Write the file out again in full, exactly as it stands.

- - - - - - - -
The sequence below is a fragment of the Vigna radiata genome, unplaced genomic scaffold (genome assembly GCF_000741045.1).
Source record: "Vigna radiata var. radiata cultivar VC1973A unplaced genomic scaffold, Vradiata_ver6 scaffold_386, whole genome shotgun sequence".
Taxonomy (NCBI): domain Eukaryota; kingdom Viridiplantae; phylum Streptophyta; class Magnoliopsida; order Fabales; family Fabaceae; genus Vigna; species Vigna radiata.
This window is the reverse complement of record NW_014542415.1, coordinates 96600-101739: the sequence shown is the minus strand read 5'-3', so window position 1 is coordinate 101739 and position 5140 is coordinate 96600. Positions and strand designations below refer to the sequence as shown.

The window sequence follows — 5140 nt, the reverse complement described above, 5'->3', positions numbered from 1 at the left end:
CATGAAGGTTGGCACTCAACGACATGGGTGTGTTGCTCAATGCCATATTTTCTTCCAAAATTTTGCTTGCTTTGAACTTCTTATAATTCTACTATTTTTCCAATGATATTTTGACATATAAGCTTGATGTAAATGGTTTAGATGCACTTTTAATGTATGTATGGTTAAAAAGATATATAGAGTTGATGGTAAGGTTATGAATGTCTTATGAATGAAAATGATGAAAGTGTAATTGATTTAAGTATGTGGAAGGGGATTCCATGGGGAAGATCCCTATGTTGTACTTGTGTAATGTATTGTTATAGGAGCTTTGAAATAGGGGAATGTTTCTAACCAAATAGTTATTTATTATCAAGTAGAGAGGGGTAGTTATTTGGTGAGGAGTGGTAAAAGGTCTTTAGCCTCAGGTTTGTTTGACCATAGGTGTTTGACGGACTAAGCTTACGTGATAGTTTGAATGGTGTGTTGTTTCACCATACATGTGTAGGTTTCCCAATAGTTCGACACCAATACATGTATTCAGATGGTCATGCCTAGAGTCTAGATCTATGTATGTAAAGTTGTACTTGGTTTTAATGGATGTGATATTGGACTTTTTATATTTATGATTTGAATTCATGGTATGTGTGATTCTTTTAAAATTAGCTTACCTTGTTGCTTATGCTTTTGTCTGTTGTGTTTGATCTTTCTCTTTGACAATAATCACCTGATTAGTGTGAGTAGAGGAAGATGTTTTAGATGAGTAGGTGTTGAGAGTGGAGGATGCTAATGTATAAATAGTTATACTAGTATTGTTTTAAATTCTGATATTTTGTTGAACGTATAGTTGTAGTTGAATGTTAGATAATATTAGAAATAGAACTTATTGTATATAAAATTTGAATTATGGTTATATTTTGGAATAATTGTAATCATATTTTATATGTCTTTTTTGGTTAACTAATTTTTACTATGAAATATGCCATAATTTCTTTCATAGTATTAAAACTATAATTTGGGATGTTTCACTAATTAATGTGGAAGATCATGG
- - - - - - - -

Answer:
The sequence below is a fragment of the Vigna radiata genome, unplaced genomic scaffold (genome assembly GCF_000741045.1).
Source record: "Vigna radiata var. radiata cultivar VC1973A unplaced genomic scaffold, Vradiata_ver6 scaffold_386, whole genome shotgun sequence".
Taxonomy (NCBI): domain Eukaryota; kingdom Viridiplantae; phylum Streptophyta; class Magnoliopsida; order Fabales; family Fabaceae; genus Vigna; species Vigna radiata.
This window is the reverse complement of record NW_014542415.1, coordinates 96600-101739: the sequence shown is the minus strand read 5'-3', so window position 1 is coordinate 101739 and position 5140 is coordinate 96600. Positions and strand designations below refer to the sequence as shown.

The window sequence follows — 5140 nt, the reverse complement described above, 5'->3', positions numbered from 1 at the left end:
CATGAAGGTTGGCACTCAACGACATGGGTGTGTTGCTCAATGCCATATTTTCTTCCAAAATTTTGCTTGCTTTGAACTTCTTATAATTCTACTATTTTTCCAATGATATTTTGACATATAAGCTTGATGTAAATGGTTTAGATGCACTTTTAATGTATGTATGGTTAAAAAGATATATAGAGTTGATGGTAAGGTTATGAATGTCTTATGAATGAAAATGATGAAAGTGTAATTGATTTAAGTATGTGGAAGGGGATTCCATGGGGAAGATCCCTATGTTGTACTTGTGTAATGTATTGTTATAGGAGCTTTGAAATAGGGGAATGTTTCTAACCAAATAGTTATTTATTATCAAGTAGAGAGGGGTAGTTATTTGGTGAGGAGTGGTAAAAGGTCTTTAGCCTCAGGTTTGTTTGACCATAGGTGTTTGACGGACTAAGCTTACGTGATAGTTTGAATGGTGTGTTGTTTCACCATACATGTGTAGGTTTCCCAATAGTTCGACACCAATACATGTATTCAGATGGTCATGCCTAGAGTCTAGATCTATGTATGTAAAGTTGTACTTGGTTTTAATGGATGTGATATTGGACTTTTTATATTTATGATTTGAATTCATGGTATGTGTGATTCTTTTAAAATTAGCTTACCTTGTTGCTTATGCTTTTGTCTGTTGTGTTTGATCTTTCTCTTTGACAATAATCACCTGATTAGTGTGAGTAGAGGAAGATGTTTTAGATGAGTAGGTGTTGAGAGTGGAGGATGCTAATGTATAAATAGTTATACTAGTATTGTTTTAAATTCTGATATTTTGTTGAACGTATAGTTGTAGTTGAATGTTAGATAATATTAGAAATAGAACTTATTGTATATAAAATTTGAATTATGGTTATATTTTGGAATAATTGTAATCATATTTTATATGTCTTTTTTGGTTAACTAATTTTTACTATGAAATATGCCATAATTTCTTTCATAGTATTAAAACTATAATTTGGGATGTTTCACTAATTAATGTGGAAGATCATGG